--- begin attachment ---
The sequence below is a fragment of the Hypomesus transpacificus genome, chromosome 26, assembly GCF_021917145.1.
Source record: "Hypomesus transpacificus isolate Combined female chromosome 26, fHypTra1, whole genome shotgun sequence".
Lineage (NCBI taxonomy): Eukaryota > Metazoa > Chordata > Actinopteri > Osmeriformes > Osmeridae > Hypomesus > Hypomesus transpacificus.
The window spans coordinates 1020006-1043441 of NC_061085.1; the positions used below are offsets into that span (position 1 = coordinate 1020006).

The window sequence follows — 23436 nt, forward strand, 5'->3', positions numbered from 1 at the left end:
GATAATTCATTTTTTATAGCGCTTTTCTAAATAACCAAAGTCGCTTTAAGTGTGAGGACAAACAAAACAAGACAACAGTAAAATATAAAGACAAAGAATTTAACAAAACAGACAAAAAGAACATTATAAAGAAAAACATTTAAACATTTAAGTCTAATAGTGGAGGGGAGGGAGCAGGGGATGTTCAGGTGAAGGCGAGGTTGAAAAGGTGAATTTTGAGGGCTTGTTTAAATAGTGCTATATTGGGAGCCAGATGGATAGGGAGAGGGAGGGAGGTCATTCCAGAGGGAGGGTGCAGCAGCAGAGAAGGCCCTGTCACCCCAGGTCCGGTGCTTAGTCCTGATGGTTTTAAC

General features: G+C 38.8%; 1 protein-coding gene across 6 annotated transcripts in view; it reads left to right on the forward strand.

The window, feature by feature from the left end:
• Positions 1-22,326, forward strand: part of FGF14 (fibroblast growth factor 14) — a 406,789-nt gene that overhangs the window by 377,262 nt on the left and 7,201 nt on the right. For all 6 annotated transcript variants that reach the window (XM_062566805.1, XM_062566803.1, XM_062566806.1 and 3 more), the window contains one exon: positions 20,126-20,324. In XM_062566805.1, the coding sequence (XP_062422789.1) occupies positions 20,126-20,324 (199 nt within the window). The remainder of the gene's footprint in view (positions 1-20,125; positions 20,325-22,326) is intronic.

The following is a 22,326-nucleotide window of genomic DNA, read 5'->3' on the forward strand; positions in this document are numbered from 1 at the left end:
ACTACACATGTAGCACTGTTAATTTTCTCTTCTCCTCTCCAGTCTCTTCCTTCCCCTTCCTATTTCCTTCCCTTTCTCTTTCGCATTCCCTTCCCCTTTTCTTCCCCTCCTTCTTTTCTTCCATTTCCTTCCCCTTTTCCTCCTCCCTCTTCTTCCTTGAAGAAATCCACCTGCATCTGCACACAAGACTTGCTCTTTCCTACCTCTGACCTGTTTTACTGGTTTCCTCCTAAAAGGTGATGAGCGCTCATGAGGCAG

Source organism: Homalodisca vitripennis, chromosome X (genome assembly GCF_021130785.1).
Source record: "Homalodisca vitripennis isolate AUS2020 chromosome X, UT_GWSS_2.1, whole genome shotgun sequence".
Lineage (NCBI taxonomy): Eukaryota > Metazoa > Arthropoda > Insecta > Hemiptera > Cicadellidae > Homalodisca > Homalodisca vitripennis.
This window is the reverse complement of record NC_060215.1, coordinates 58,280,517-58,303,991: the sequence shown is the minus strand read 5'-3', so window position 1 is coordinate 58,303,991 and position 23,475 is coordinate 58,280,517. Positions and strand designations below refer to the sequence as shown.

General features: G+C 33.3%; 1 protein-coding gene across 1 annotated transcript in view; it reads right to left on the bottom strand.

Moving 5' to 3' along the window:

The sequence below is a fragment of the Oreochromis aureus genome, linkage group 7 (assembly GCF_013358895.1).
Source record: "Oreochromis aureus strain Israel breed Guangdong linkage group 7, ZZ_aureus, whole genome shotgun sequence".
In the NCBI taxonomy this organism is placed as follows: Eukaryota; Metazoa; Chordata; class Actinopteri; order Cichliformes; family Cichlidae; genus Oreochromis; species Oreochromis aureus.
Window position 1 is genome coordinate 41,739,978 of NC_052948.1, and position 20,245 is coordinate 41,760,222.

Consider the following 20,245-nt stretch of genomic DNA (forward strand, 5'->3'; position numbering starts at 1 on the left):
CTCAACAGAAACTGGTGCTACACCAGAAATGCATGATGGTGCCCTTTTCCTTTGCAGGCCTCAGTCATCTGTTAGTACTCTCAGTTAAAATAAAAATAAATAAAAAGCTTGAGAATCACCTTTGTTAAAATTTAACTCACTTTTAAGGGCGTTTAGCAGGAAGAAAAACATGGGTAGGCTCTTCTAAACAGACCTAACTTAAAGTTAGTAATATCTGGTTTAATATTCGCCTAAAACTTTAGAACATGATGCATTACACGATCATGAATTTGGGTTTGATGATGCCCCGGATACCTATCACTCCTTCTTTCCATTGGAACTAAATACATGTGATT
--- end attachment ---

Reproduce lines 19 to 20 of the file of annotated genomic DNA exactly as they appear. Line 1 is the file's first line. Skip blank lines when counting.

Source record: "Oreochromis aureus strain Israel breed Guangdong linkage group 7, ZZ_aureus, whole genome shotgun sequence".
In the NCBI taxonomy this organism is placed as follows: Eukaryota; Metazoa; Chordata; class Actinopteri; order Cichliformes; family Cichlidae; genus Oreochromis; species Oreochromis aureus.